Is CNN Soledad O’Brien Black Enough?

Why is this question still a part of the conversation? Is our blackness determined by our skin color or our rcaial mix. Who do we regard as black enough? This is one of the questions that Soledad O’Brien delves into in her new book The Next Big Story.  She chronicles some of the important events that have shaped her life. O’Brien is multi-racial and she goes into detail about how comments by Jesse Jackson offended her. O’Brien recounts how Jackson was complaining about the lack of black anchors at CNN. When she said what about me? Jackson responded, “You don’t count,” he says. I wasn’t sure what that meant. I don’t count — what? I’m not black? I’m not black enough? Or my show doesn’t count? O’Brien went on to say “I was both angry and embarrassed, which rarely happens at the same time for me. Jesse Jackson managed to make me ashamed of my skin color which even white people had never been able to do. Not the kids in the hallways at Smithtown or the guys who wouldn’t date me in high school. I remember the marchers behind me at the trial about the black youth/kid who beat the Latino baby. The folks that chanted “biracial whore for the white man’s media,” even they didn’t even make feel this way. I would just laugh. Biracial, sure, whore, not exactly, white man’s media, totally! Whatever. But Reverend Jesse Jackson says, “I don’t count?” O’Brien recounted “I am immediately upset and annoyed and the even more annoyed that I am upset and pissed off. If Reverend Jesse Jackson didn’t think I was black enough, then what was I? My parents had so banged racial identity into my head that the thoughts of racial doubt never crossed my mind. I’d suffered an Afro through the heat of elementary school. I’d certainly never felt white. I thought my version of black was as valid as anybody else’s. I was a product of my parents (black woman, white man) my town (mostly white), multiracial to be sure, but not black? I felt like the foundation I’d built my life on was being denied, as if someone was telling me my parents aren’t my parents. “You know those people you’ve been calling mom and dad — they aren’t really your parents. What?” The arbiter of blackness had weighed in. I had been measured and found wanting.” The question is not if O’Brien is black enough that is a no brainer, but how is she perceived within the community. Is Jesse Jackson just caught up in a time warp or does he actually have a point. Is it easier for the majority to accept the biracial like President Obama, Tiger Woods and Soledad O’Brien? Tell me what you think.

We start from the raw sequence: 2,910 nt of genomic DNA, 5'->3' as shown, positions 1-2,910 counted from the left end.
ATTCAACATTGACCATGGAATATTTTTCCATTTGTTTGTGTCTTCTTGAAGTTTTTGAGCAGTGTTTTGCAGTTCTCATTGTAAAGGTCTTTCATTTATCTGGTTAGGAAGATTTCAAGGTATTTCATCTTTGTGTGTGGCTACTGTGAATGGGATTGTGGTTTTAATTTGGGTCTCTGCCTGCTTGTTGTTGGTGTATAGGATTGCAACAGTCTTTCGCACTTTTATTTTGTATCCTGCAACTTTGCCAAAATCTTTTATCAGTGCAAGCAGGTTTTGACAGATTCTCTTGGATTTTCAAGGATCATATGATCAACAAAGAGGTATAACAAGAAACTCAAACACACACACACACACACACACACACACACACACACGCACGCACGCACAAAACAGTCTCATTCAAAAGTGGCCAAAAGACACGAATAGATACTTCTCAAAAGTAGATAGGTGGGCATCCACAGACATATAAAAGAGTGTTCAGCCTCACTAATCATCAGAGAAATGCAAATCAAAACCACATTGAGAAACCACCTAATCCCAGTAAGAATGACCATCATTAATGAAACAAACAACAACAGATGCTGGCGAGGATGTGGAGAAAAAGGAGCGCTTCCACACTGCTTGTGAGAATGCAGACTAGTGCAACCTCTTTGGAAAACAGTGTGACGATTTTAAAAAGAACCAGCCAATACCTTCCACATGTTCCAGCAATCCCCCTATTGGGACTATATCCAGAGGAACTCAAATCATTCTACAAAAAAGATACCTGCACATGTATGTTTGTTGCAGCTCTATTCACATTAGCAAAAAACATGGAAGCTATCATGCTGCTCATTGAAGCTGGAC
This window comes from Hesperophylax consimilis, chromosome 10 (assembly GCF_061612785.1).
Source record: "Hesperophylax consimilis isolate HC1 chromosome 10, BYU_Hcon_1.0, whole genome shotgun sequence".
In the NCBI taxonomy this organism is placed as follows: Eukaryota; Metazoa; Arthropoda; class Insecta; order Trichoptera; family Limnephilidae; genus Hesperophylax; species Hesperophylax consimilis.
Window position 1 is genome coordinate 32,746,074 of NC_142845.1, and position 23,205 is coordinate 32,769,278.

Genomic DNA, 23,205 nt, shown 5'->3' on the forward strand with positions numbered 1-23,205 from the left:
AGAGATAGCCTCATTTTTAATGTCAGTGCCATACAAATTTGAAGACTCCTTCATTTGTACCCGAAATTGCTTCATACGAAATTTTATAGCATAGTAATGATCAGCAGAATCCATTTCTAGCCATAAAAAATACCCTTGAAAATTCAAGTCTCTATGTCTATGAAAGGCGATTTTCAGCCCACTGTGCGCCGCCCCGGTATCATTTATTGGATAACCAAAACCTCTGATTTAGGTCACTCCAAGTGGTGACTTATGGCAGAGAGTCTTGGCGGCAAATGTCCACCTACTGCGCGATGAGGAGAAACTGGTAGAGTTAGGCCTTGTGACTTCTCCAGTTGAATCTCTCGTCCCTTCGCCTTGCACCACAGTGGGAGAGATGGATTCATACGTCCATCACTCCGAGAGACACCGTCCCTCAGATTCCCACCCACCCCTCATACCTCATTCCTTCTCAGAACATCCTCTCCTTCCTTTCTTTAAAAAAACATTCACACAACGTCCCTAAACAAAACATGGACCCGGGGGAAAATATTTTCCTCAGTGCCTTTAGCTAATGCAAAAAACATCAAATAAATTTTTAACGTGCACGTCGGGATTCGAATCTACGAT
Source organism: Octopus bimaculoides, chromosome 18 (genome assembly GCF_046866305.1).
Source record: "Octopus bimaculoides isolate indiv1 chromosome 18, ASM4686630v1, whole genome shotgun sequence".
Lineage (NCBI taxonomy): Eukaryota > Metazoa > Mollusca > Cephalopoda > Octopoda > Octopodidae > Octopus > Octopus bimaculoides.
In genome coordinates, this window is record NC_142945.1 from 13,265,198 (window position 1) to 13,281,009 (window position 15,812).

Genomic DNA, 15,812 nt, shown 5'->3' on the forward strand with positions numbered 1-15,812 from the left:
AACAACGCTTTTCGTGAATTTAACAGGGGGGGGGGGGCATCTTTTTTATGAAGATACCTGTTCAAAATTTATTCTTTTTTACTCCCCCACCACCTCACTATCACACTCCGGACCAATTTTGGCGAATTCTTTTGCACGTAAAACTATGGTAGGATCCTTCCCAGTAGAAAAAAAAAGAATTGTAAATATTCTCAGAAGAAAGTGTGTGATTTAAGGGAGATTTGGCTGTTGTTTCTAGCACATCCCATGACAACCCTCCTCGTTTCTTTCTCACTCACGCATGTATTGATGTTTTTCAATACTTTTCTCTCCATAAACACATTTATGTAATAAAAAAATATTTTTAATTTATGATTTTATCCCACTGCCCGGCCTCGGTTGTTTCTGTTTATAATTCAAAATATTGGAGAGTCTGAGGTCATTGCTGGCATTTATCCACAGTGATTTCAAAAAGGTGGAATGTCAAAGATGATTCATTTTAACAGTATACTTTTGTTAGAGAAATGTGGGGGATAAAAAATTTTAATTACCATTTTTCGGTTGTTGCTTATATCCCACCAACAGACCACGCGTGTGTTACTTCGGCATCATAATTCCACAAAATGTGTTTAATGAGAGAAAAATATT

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  • Spanish Inquisitor  On November 8, 2010 at 2:36 pm

    Who cares? Genetically, we’re all Africans.

  • elogam  On November 8, 2010 at 4:20 pm

    Jesse Jackson once again demonstrates that he is STILL a race hustling poverty pimp, declaring a successful black woman as “not black enough” for his tastes. After all, if she isn’t poor, isn’t on welfare, isn’t “disenfranchised”, she’s not helping him in his pursuit of cashing in on the victimization of minorities in America. He makes me sick.

  • sherri  On November 8, 2010 at 6:47 pm

    Wow, I’m surprised and that’s pretty deep.

    I’ve always assumed that Soledad identified as a Black woman. She may also identify as multiracial, I don’t know, but I’ve never questioned her Blackness. She counts as far as I am concerned.

    But then again, I’m not a fan of Jackson.

  • sherri  On November 8, 2010 at 6:53 pm

    Tried to find a way to email you.

    The comments on your blog seem to have become more “interesting” to me. is that by design? I follow your blog occasionally, so I am wondering if I missed an earlier tone.


  • amina  On November 8, 2010 at 7:37 pm

    Jackson was out of line. Blackness is also cultural identification and Soladad is well- respected by Blacks.

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